Ever wonder if you have a serious problem with binge eating?
In a recent issue of the Harvard Mental Health Letter, I read a feature article about the treatment of bulimia and binge eating.
Bulimia is defined as 2 or more episodes of binge eating (consuming a large amount of food in 2 hours or less) at least twice a week for 3 months.
These episodes may be followed by vomiting or purging (with laxatives or diuretics) and may alternate with fasting and compulsive exercising.
People who suffer from bulimia often view this behavior as a shameful secret.
Binge Eating Disorder (binging that is not followed by vomiting, fasting or exercise) has gotten more attention recently since it is being considered for inclusion as a psychiatric diagnosis.
The criteria are tentatively listed as “a condition that causes serious distress with at least 3 of the following symptoms occurring at least 2 days a week for 6 months:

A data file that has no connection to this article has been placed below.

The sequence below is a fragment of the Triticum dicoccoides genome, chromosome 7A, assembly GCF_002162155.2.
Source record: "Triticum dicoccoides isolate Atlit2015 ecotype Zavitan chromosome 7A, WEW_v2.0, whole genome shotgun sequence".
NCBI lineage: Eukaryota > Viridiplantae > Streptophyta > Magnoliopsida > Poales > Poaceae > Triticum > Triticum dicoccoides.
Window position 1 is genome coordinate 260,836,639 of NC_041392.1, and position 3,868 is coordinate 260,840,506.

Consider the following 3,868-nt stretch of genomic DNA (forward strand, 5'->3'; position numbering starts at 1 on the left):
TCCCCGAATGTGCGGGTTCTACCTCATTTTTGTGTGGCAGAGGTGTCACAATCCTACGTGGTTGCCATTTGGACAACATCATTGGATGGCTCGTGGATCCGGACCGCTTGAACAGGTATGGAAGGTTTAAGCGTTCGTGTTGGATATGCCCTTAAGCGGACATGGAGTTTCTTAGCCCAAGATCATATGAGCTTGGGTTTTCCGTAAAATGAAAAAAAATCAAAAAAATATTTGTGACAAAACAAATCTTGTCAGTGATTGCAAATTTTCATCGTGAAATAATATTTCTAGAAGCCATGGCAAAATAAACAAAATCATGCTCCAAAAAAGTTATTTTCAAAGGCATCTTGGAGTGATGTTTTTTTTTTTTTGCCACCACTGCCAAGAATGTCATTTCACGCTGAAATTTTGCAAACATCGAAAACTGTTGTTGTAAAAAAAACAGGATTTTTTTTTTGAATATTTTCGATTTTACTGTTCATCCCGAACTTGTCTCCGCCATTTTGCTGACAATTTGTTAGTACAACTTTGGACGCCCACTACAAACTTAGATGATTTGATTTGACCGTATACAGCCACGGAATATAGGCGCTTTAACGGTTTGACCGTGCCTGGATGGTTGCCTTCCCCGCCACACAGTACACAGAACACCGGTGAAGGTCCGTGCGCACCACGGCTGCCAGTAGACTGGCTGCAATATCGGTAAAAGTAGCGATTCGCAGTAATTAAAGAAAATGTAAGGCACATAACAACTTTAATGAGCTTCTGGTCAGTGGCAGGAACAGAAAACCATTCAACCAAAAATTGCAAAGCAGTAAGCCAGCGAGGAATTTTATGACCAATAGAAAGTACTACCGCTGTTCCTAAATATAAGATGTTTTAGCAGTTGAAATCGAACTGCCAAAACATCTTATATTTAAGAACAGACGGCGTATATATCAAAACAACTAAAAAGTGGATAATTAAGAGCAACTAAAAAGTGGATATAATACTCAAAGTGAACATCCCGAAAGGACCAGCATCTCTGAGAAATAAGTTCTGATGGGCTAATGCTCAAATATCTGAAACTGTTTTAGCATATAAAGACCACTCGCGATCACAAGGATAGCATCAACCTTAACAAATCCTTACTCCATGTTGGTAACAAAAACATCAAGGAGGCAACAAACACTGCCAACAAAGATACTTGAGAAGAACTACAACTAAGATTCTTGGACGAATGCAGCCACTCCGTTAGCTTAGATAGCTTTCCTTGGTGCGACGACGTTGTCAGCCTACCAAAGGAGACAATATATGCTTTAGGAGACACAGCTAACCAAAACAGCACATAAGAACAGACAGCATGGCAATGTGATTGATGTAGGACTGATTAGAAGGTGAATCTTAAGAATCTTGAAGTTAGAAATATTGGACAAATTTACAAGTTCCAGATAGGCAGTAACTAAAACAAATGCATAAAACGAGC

• eating very fast
• eating until uncomfortably full
• eating when not hungry
• eating alone
• feeling disgusted or guilty afterward
Since most of the population has probably engaged in these eating behaviors at one time or another, I guess it comes down to the frequency and severity of the problem.
You can be a binge eater, but you would have to be binging quite regularly to be considered to have Binge Eating Disorder.
Many people engage in some of these behaviors all the time. People who live alone often eat alone. And while eating when you aren’t hungry is not the most satisfying experience, sometimes it is just an ingrained habit.
You do not have to be overweight to be a binge eater.
If you engage in some of the binge eating behaviors, join the club.
You can learn to change all of these behaviors, even mild to moderate binge eating by listening to your body, eating mindfully, and being kind to yourself.